Yesterday, my denomination of birth, the Southern Baptist Convention, elected its first African American president. For an organization that was born for and by slave owners in the pre-Civil War years, that’s a pretty big deal.
Though perhaps not as big a deal as many would like it to be.
True, the Convention has made a concerted effort to diversify its racial make-up in recent years. In 1995, when now president Fred Luter helped to draft a resolution publicly acknowledging the Convention’s racist history, only five percent of Southern Baptists were African American. Thanks to new church starts and affiliations that number has risen to 20 percent though you’d be hard pressed to find them in mainstream Southern Baptist life. They still tend to keep to themselves.
Luter and his Franklin Avenue Baptist Church are good examples of this segregation remaining in the midst of diversification. Franklin Avenue started life in the 40s as an all-white Southern Baptist church. As the surrounding neighborhood experienced “white-flight” the church dwindled, so that in 1986 only a handful of black parishioners remained when they called Luter from street preaching to his first pastorate. He had no formal training, from a Southern Baptist institution or otherwise, and little awareness of the church’s denominational affiliation. Today, the church has 8,000 largely black members. Luter was nominated to the presidency by the pastor of the predominately white First Baptist New Orleans.
In anticipation of Luter’s election, president of the SBC’s Lifeway Research Ed Stetzer was quoted as saying: “Many Southern Baptists were on the wrong side of the hoses in Birmingham.”
In the coming months it’s going to be easy for the good ol’ boys of Southern Baptist leadership to pat themselves on the back and declare “mission accomplished” in the symbolic election of a black man to their presidency.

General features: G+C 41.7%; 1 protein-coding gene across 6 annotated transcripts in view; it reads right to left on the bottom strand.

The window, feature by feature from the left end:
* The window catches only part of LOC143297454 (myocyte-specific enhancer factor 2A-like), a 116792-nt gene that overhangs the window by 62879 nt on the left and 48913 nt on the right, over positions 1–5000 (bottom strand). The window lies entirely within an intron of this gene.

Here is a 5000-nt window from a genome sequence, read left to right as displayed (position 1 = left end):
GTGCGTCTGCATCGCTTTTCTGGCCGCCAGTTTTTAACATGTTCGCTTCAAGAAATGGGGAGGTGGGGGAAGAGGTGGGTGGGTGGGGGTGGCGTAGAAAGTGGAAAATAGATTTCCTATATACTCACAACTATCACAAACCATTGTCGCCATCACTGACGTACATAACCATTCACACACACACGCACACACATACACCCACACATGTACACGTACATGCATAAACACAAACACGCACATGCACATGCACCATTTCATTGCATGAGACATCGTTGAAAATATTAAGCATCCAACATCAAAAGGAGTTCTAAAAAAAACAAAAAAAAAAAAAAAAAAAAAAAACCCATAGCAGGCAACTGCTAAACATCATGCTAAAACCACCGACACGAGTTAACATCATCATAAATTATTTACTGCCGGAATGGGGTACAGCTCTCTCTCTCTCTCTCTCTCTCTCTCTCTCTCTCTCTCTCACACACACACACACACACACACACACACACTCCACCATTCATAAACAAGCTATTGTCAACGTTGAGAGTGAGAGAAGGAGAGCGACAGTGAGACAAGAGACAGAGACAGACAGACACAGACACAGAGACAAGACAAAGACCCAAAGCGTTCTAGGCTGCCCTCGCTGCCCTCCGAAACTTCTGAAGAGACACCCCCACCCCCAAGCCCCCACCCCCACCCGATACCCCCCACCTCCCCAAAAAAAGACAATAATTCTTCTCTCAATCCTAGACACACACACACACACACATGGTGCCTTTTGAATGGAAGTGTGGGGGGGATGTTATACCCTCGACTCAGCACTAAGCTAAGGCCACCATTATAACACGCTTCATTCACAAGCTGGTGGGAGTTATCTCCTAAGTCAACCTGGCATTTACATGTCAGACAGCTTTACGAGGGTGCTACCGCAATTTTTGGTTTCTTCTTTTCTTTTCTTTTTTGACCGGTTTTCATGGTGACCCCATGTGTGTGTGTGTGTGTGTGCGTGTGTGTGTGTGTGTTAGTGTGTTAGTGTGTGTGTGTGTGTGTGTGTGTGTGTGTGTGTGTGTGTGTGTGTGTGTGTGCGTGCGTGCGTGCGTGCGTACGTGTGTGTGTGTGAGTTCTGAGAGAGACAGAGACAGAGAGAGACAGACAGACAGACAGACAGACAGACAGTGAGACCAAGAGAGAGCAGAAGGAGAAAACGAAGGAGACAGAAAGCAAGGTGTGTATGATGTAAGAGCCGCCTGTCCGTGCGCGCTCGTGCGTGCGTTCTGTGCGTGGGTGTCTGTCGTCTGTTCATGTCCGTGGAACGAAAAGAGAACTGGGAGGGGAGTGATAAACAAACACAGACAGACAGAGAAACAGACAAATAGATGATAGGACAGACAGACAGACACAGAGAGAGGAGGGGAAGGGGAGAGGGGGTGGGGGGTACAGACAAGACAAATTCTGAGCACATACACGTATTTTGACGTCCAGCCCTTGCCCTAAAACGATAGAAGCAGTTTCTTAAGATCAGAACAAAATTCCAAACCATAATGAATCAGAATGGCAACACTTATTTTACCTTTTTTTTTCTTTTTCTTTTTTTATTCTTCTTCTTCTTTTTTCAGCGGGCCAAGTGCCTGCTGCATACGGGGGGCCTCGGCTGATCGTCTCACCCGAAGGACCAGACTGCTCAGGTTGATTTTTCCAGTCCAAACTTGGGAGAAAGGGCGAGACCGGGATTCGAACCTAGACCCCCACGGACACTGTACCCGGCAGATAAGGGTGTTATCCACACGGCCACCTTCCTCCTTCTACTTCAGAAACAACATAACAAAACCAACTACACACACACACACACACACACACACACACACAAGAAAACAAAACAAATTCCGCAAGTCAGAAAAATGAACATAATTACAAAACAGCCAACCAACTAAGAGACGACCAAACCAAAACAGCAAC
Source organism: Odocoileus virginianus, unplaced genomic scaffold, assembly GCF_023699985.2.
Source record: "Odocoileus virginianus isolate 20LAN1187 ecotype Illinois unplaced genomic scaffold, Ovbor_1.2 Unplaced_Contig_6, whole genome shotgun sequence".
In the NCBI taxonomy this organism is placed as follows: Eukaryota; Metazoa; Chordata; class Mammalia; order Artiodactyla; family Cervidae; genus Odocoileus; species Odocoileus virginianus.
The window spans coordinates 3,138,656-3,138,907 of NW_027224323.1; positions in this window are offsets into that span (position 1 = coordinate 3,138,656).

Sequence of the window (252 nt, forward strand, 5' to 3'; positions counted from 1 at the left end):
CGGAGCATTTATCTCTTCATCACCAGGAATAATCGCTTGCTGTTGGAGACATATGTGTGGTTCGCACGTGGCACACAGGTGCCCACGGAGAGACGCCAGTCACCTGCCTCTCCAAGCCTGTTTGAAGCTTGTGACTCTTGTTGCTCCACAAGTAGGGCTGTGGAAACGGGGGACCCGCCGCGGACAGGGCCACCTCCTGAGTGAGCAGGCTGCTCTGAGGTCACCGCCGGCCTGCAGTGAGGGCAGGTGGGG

I also won’t be surprised if rumors soon surface linking Luter to speaking in tongues, liberation theology, or liberal social justice community organizations calling into question his Southern Baptist bona fides.
What I would like to see happen in the wake of Luter’s election, however, is a hard and no doubt painful look at what those Southern Baptist bona fides actually are. What are the values and motivations that inspired Southern Baptists to stand on that side of the hose in Birmingham instead of this one? Are they the same values that keep women out of ministry today? Why did it take so long for a black man to be elected to a leadership position and what really changed to make it possible?
It must be acknowledged that the Southern Baptist Convention as a culture has been defined from its inception not just by race but by racism and that even with a black man at the helm those values are still at work in the systematic marginalization and degradation of minorities and dissenters.
Jesus made it a point to welcome sinners and outcasts into the full life of his ministry. Southern Baptists now have a mandate to continue to identify the groups they have systematically withheld from God’s work and know that God will continue to do God’s work within or without Southern Baptist authority.